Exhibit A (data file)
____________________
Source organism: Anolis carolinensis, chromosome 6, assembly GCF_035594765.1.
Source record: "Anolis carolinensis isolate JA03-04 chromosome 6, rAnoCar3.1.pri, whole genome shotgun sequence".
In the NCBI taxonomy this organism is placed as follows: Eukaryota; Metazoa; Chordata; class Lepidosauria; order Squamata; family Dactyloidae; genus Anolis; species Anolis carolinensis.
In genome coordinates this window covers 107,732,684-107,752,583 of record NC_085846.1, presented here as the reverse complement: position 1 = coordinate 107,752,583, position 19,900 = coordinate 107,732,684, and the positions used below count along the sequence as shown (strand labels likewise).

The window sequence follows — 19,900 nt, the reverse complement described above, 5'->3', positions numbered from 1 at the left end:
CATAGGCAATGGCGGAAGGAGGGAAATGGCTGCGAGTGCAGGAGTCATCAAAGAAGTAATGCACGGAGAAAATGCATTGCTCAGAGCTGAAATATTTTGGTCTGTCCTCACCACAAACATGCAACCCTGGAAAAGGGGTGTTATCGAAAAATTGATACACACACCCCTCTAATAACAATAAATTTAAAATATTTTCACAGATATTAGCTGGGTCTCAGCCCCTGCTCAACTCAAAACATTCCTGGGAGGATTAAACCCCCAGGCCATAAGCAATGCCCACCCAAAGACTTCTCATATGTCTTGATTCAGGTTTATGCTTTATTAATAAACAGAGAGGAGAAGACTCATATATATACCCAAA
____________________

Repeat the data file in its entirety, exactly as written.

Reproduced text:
Source organism: Anolis carolinensis, chromosome 6, assembly GCF_035594765.1.
Source record: "Anolis carolinensis isolate JA03-04 chromosome 6, rAnoCar3.1.pri, whole genome shotgun sequence".
In the NCBI taxonomy this organism is placed as follows: Eukaryota; Metazoa; Chordata; class Lepidosauria; order Squamata; family Dactyloidae; genus Anolis; species Anolis carolinensis.
In genome coordinates this window covers 107,732,684-107,752,583 of record NC_085846.1, presented here as the reverse complement: position 1 = coordinate 107,752,583, position 19,900 = coordinate 107,732,684, and the positions used below count along the sequence as shown (strand labels likewise).

The window sequence follows — 19,900 nt, the reverse complement described above, 5'->3', positions numbered from 1 at the left end:
CATAGGCAATGGCGGAAGGAGGGAAATGGCTGCGAGTGCAGGAGTCATCAAAGAAGTAATGCACGGAGAAAATGCATTGCTCAGAGCTGAAATATTTTGGTCTGTCCTCACCACAAACATGCAACCCTGGAAAAGGGGTGTTATCGAAAAATTGATACACACACCCCTCTAATAACAATAAATTTAAAATATTTTCACAGATATTAGCTGGGTCTCAGCCCCTGCTCAACTCAAAACATTCCTGGGAGGATTAAACCCCCAGGCCATAAGCAATGCCCACCCAAAGACTTCTCATATGTCTTGATTCAGGTTTATGCTTTATTAATAAACAGAGAGGAGAAGACTCATATATATACCCAAA